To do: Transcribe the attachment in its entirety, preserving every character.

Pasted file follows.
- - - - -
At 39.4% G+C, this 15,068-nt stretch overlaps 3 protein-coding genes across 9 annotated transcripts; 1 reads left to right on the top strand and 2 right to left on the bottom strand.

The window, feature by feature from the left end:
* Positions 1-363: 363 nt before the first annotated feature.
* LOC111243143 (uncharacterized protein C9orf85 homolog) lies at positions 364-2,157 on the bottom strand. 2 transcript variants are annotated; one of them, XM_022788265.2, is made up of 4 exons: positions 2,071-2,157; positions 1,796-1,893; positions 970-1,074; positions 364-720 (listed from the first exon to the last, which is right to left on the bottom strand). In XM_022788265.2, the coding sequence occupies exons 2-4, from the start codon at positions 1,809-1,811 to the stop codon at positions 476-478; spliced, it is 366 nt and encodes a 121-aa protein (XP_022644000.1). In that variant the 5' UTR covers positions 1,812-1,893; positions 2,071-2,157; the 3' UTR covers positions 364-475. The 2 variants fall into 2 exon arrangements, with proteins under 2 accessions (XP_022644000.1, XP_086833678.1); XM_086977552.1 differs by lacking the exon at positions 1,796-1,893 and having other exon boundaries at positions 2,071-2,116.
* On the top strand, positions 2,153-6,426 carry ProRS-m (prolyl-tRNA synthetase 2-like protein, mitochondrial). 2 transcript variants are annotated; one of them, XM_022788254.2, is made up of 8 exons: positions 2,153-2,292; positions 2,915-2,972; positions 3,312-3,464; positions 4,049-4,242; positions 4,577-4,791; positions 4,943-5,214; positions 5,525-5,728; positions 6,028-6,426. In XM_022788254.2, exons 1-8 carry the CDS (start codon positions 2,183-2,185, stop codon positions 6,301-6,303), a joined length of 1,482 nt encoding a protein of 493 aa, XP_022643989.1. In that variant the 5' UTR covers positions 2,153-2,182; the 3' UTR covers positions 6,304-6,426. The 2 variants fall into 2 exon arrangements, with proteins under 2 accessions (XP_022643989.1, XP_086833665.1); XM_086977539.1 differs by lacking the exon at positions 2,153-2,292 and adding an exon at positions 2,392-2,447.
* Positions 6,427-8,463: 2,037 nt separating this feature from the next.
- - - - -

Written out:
At 39.4% G+C, this 15,068-nt stretch overlaps 3 protein-coding genes across 9 annotated transcripts; 1 reads left to right on the top strand and 2 right to left on the bottom strand.

The window, feature by feature from the left end:
* Positions 1-363: 363 nt before the first annotated feature.
* LOC111243143 (uncharacterized protein C9orf85 homolog) lies at positions 364-2,157 on the bottom strand. 2 transcript variants are annotated; one of them, XM_022788265.2, is made up of 4 exons: positions 2,071-2,157; positions 1,796-1,893; positions 970-1,074; positions 364-720 (listed from the first exon to the last, which is right to left on the bottom strand). In XM_022788265.2, the coding sequence occupies exons 2-4, from the start codon at positions 1,809-1,811 to the stop codon at positions 476-478; spliced, it is 366 nt and encodes a 121-aa protein (XP_022644000.1). In that variant the 5' UTR covers positions 1,812-1,893; positions 2,071-2,157; the 3' UTR covers positions 364-475. The 2 variants fall into 2 exon arrangements, with proteins under 2 accessions (XP_022644000.1, XP_086833678.1); XM_086977552.1 differs by lacking the exon at positions 1,796-1,893 and having other exon boundaries at positions 2,071-2,116.
* On the top strand, positions 2,153-6,426 carry ProRS-m (prolyl-tRNA synthetase 2-like protein, mitochondrial). 2 transcript variants are annotated; one of them, XM_022788254.2, is made up of 8 exons: positions 2,153-2,292; positions 2,915-2,972; positions 3,312-3,464; positions 4,049-4,242; positions 4,577-4,791; positions 4,943-5,214; positions 5,525-5,728; positions 6,028-6,426. In XM_022788254.2, exons 1-8 carry the CDS (start codon positions 2,183-2,185, stop codon positions 6,301-6,303), a joined length of 1,482 nt encoding a protein of 493 aa, XP_022643989.1. In that variant the 5' UTR covers positions 2,153-2,182; the 3' UTR covers positions 6,304-6,426. The 2 variants fall into 2 exon arrangements, with proteins under 2 accessions (XP_022643989.1, XP_086833665.1); XM_086977539.1 differs by lacking the exon at positions 2,153-2,292 and adding an exon at positions 2,392-2,447.
* Positions 6,427-8,463: 2,037 nt separating this feature from the next.